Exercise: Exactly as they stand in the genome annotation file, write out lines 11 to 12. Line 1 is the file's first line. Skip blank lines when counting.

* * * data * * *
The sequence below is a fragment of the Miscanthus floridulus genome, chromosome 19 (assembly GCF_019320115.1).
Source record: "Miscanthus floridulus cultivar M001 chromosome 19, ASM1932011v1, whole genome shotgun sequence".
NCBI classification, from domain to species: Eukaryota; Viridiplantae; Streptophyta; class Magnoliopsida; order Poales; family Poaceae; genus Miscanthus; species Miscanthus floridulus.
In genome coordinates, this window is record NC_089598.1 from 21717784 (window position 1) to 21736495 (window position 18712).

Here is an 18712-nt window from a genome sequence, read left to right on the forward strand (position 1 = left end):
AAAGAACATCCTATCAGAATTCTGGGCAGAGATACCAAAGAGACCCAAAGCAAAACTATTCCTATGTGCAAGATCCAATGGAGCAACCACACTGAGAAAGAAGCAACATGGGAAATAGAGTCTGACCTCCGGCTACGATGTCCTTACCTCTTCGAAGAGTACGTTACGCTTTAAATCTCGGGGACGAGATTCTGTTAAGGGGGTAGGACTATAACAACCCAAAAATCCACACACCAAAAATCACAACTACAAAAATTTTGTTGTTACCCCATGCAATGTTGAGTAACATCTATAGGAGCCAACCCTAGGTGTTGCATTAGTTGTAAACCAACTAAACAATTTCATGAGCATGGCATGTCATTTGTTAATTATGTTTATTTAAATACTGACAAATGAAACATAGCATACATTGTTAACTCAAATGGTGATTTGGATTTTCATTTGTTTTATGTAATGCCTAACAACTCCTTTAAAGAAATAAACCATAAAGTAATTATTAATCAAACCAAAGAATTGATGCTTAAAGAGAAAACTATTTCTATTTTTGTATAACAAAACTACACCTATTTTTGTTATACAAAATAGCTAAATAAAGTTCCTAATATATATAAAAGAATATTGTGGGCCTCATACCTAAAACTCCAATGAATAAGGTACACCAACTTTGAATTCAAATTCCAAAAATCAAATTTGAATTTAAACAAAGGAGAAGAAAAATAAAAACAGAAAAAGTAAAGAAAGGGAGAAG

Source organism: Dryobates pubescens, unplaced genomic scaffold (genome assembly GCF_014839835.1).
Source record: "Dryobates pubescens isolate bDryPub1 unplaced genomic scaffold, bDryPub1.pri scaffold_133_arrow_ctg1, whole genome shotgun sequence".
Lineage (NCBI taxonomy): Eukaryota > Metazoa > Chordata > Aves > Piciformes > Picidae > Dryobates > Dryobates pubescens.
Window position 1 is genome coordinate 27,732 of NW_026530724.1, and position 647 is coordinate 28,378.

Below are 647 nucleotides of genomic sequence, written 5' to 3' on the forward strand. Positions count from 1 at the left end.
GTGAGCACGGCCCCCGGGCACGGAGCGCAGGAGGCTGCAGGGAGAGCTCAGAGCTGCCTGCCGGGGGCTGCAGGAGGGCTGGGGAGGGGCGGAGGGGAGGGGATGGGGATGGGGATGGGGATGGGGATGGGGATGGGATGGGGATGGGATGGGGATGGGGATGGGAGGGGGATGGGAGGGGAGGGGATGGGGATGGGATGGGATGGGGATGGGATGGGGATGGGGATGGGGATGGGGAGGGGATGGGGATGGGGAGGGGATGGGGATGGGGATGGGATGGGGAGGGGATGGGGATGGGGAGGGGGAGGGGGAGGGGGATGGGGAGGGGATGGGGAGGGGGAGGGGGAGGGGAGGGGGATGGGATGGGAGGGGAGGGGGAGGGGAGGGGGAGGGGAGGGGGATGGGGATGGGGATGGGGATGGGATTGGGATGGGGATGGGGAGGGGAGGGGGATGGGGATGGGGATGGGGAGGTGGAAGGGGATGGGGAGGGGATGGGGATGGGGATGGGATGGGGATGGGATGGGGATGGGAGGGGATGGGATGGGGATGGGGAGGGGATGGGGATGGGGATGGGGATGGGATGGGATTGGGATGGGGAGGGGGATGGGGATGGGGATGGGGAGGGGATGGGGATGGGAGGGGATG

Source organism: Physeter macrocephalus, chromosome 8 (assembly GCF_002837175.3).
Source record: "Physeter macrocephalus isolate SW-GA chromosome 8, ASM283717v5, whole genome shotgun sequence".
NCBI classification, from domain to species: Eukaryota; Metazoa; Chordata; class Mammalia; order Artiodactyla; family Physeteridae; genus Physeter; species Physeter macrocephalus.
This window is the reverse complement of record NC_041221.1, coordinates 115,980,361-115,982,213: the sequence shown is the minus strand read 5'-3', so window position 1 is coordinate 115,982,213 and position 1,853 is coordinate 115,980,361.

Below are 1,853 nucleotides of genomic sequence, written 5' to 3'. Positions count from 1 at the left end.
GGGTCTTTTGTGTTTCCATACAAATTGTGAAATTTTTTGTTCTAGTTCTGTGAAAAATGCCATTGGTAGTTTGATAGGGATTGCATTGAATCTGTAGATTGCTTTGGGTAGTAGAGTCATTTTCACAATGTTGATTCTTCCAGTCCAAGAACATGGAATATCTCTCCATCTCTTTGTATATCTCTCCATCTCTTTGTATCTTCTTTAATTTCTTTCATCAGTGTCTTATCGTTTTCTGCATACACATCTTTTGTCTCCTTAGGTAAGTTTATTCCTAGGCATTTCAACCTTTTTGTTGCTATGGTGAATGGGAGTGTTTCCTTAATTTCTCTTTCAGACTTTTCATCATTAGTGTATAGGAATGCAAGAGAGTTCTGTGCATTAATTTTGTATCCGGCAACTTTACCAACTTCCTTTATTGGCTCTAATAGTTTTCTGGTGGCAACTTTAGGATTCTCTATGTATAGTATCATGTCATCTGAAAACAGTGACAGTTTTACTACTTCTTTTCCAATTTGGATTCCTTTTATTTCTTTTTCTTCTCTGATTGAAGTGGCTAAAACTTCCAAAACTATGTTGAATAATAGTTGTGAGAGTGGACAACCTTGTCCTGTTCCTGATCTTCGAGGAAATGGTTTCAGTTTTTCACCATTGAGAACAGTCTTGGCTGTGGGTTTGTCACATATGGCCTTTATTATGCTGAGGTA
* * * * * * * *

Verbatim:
Below are 647 nucleotides of genomic sequence, written 5' to 3' on the forward strand. Positions count from 1 at the left end.
GTGAGCACGGCCCCCGGGCACGGAGCGCAGGAGGCTGCAGGGAGAGCTCAGAGCTGCCTGCCGGGGGCTGCAGGAGGGCTGGGGAGGGGCGGAGGGGAGGGGATGGGGATGGGGATGGGGATGGGGATGGGGATGGGATGGGGATGGGATGGGGATGGGGATGGGAGGGGGATGGGAGGGGAGGGGATGGGGATGGGATGGGATGGGGATGGGATGGGGATGGGGATGGGGATGGGGAGGGGATGGGGATGGGGAGGGGATGGGGATGGGGATGGGATGGGGAGGGGATGGGGATGGGGAGGGGGAGGGGGAGGGGGATGGGGAGGGGATGGGGAGGGGGAGGGGGAGGGGAGGGGGATGGGATGGGAGGGGAGGGGGAGGGGAGGGGGAGGGGAGGGGGATGGGGATGGGGATGGGGATGGGATTGGGATGGGGATGGGGAGGGGAGGGGGATGGGGATGGGGATGGGGAGGTGGAAGGGGATGGGGAGGGGATGGGGATGGGGATGGGATGGGGATGGGATGGGGATGGGAGGGGATGGGATGGGGATGGGGAGGGGATGGGGATGGGGATGGGGATGGGATGGGATTGGGATGGGGAGGGGGATGGGGATGGGGATGGGGAGGGGATGGGGATGGGAGGGGATG